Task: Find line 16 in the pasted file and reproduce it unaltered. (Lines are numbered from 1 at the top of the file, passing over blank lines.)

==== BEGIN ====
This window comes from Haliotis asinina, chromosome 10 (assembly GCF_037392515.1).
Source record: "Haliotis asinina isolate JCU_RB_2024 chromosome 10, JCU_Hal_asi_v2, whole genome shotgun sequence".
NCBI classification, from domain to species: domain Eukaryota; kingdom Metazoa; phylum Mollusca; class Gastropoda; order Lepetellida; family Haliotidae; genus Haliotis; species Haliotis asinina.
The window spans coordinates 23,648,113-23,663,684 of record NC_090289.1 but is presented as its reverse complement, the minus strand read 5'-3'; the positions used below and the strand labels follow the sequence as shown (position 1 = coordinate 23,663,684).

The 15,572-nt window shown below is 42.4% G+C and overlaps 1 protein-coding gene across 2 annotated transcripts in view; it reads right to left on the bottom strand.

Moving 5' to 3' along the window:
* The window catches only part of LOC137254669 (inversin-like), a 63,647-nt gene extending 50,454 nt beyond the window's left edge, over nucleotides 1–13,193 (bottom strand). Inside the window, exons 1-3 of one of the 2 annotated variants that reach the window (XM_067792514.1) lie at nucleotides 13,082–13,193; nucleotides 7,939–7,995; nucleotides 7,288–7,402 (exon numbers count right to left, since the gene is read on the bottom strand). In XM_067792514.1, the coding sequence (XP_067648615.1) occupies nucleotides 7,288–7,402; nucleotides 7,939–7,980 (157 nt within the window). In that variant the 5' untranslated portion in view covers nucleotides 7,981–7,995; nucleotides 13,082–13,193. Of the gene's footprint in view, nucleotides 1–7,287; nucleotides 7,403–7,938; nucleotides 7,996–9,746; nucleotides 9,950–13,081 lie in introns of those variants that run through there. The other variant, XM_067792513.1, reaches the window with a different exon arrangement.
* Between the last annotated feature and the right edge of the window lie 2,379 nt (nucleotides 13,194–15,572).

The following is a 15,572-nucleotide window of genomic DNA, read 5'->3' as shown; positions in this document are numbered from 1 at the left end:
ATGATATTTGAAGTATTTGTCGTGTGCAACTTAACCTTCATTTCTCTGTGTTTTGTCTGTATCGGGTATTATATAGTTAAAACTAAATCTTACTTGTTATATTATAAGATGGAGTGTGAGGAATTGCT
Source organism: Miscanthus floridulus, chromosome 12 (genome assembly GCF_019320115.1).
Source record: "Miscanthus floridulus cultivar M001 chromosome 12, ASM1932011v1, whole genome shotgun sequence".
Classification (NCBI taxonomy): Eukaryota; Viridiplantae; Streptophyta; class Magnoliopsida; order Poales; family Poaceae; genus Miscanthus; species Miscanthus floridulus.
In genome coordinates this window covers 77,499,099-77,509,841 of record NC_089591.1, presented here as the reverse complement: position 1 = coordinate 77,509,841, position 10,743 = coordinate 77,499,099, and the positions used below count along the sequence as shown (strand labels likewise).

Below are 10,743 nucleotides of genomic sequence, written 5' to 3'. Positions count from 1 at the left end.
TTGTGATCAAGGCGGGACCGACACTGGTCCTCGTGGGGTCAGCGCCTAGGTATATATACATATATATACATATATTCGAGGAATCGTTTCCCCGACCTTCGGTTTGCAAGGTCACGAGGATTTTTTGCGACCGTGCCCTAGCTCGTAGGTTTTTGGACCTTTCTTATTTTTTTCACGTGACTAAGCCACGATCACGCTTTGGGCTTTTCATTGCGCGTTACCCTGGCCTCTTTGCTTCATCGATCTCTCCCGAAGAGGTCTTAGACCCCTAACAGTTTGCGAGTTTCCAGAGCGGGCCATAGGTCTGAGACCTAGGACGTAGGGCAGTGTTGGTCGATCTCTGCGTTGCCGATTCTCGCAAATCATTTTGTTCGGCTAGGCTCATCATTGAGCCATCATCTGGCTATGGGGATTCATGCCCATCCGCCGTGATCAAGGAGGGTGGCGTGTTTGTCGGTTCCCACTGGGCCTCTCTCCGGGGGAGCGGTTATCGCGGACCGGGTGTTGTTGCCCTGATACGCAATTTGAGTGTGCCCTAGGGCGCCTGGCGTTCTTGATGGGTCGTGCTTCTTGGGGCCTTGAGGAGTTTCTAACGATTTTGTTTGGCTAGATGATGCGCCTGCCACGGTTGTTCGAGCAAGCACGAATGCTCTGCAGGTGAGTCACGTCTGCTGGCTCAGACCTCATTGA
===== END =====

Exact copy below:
TTGTGATCAAGGCGGGACCGACACTGGTCCTCGTGGGGTCAGCGCCTAGGTATATATACATATATATACATATATTCGAGGAATCGTTTCCCCGACCTTCGGTTTGCAAGGTCACGAGGATTTTTTGCGACCGTGCCCTAGCTCGTAGGTTTTTGGACCTTTCTTATTTTTTTCACGTGACTAAGCCACGATCACGCTTTGGGCTTTTCATTGCGCGTTACCCTGGCCTCTTTGCTTCATCGATCTCTCCCGAAGAGGTCTTAGACCCCTAACAGTTTGCGAGTTTCCAGAGCGGGCCATAGGTCTGAGACCTAGGACGTAGGGCAGTGTTGGTCGATCTCTGCGTTGCCGATTCTCGCAAATCATTTTGTTCGGCTAGGCTCATCATTGAGCCATCATCTGGCTATGGGGATTCATGCCCATCCGCCGTGATCAAGGAGGGTGGCGTGTTTGTCGGTTCCCACTGGGCCTCTCTCCGGGGGAGCGGTTATCGCGGACCGGGTGTTGTTGCCCTGATACGCAATTTGAGTGTGCCCTAGGGCGCCTGGCGTTCTTGATGGGTCGTGCTTCTTGGGGCCTTGAGGAGTTTCTAACGATTTTGTTTGGCTAGATGATGCGCCTGCCACGGTTGTTCGAGCAAGCACGAATGCTCTGCAGGTGAGTCACGTCTGCTGGCTCAGACCTCATTGA